East Timor will vote with the illusion of ending the political blockade

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Dili (East Timor) (AFP) – East Timor is preparing to vote this Saturday to elect its president in hopes of ending a political and economic paralysis that has prevailed for years in this former Portuguese colony.

Nearly 860,000 voters in that Southeast Asian country, with 1.3 million inhabitants, are called to the polls to designate the head of state for the next five years.

The covid-19 pandemic dealt a severe blow to the economy of the country, impoverished and mostly rural. Added to the consequences of the health crisis were the heavy floods caused by Cyclone Seroja, which affected the capital, Dili, in April 2021 and left around forty dead.

Sixteen candidates will compete for the position, including four women. There have never been so many candidates since the country gained independence from Indonesia in 2002.

The current president, Francisco Guterres, nicknamed “Lu-Olo”, 67, who also leads the Freitilin party, is running for a second term.

In 2017, he was elected in the first round with 57% of the vote thanks to the support of the two main parties, the National Congress for the Reconstruction of Timor (CNRT) and the Revolutionary Front for the Independence of East Timor (Fretilin).

But, on this occasion, he will face Nobel Peace Prize winner José Ramos-Horta, 72, who already presided over the country from 2007 to 2012.

The former Timorese resistance spokesman received the key support of Xanana Gusmao, hero of independence and leading figure of the CNRT.

General Lere Anan Timur, also from the Fretilin formation, is considered a serious rival for the current president.

Generation of independence

If none of the candidates obtains an absolute majority, a second round will be organized on April 19. The new head of state will be sworn in on May 20, the anniversary of the country’s independence.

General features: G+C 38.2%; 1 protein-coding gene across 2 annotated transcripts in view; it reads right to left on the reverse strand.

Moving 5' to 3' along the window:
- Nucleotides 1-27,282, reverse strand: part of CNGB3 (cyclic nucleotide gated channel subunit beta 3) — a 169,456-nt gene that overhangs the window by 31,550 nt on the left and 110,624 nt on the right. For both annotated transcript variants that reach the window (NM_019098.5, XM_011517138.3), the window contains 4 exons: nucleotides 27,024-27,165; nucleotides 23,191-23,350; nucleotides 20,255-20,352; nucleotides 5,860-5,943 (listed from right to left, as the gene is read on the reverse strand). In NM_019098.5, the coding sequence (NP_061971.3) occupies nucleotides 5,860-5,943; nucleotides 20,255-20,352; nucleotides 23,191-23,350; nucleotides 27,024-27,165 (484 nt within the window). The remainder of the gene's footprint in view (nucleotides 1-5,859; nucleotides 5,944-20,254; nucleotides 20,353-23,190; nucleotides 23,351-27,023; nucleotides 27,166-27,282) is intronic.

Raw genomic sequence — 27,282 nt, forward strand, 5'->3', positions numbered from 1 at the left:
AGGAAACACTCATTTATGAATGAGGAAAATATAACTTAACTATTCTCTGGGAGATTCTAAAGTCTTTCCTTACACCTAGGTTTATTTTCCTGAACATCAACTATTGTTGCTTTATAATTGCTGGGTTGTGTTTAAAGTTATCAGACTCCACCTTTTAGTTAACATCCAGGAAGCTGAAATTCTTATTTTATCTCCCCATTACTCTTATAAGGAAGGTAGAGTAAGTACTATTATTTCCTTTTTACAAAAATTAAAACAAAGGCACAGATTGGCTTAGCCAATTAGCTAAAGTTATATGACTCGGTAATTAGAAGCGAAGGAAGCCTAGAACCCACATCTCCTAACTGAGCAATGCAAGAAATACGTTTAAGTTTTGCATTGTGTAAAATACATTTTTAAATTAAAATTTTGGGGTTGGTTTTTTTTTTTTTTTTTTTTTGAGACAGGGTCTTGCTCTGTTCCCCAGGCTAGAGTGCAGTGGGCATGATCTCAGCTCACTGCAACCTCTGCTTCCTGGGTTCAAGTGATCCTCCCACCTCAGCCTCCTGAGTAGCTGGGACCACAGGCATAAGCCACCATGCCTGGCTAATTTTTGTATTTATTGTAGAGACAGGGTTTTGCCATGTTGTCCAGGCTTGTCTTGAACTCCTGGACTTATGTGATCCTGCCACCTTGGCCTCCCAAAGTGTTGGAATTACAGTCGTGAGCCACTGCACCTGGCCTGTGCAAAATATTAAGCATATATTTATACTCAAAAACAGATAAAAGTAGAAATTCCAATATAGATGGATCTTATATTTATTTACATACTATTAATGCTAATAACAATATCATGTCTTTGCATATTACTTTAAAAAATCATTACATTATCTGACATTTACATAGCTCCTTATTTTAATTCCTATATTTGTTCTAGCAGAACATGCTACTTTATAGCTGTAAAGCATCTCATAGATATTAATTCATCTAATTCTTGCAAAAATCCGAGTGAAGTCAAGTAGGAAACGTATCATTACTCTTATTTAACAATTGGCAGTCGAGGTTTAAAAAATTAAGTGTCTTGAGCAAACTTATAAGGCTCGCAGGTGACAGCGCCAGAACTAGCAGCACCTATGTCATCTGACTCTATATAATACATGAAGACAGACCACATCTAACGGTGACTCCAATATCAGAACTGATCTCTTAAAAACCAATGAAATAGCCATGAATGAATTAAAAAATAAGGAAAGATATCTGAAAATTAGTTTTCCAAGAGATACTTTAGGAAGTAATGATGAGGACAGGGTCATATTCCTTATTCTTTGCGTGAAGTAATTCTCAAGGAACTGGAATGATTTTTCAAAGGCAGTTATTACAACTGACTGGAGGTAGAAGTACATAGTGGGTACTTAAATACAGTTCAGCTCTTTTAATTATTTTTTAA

In East Timor, the president has a largely honorary role. The country is located in the eastern half of the island of Timor, in the Indonesian archipelago, and has an area of ​​about 15,000 km2.

With this election date, voters hope to put an end to the blockade of the last four years, a product of the confrontation between the two main political forces.

“The machinery must be restarted after a paralysis that has generated an economic crisis, because of not being able to vote on budgets” for several years, explained Christine Cabasset, a specialist in East Timor and deputy director of the Research Institute on the Southeast Contemporary Asian.

Those candidates forged their militancy in the struggle for independence and are the product of that time, but the importance of the young electorate in a country where 70% of the population is under 30 could benefit other candidates.

Political life in East Timor has frequently been marred by violence.

In 2018, riots during legislative elections left dozens injured, and in 2006, political rivalries degenerated into open conflict in Dili, in which dozens died.

The leaders will have to try to straighten out the economy, very disturbed because the income from oil – the main source of the State budgets – was sharply reduced. In addition, the future of the Greater Sunrise field remains uncertain.

The former Portuguese colony annexed by Jakarta in 1975 gained independence in 2002, after 24 years of bloody Indonesian occupation.

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East Timor will vote with the illusion of ending the political blockade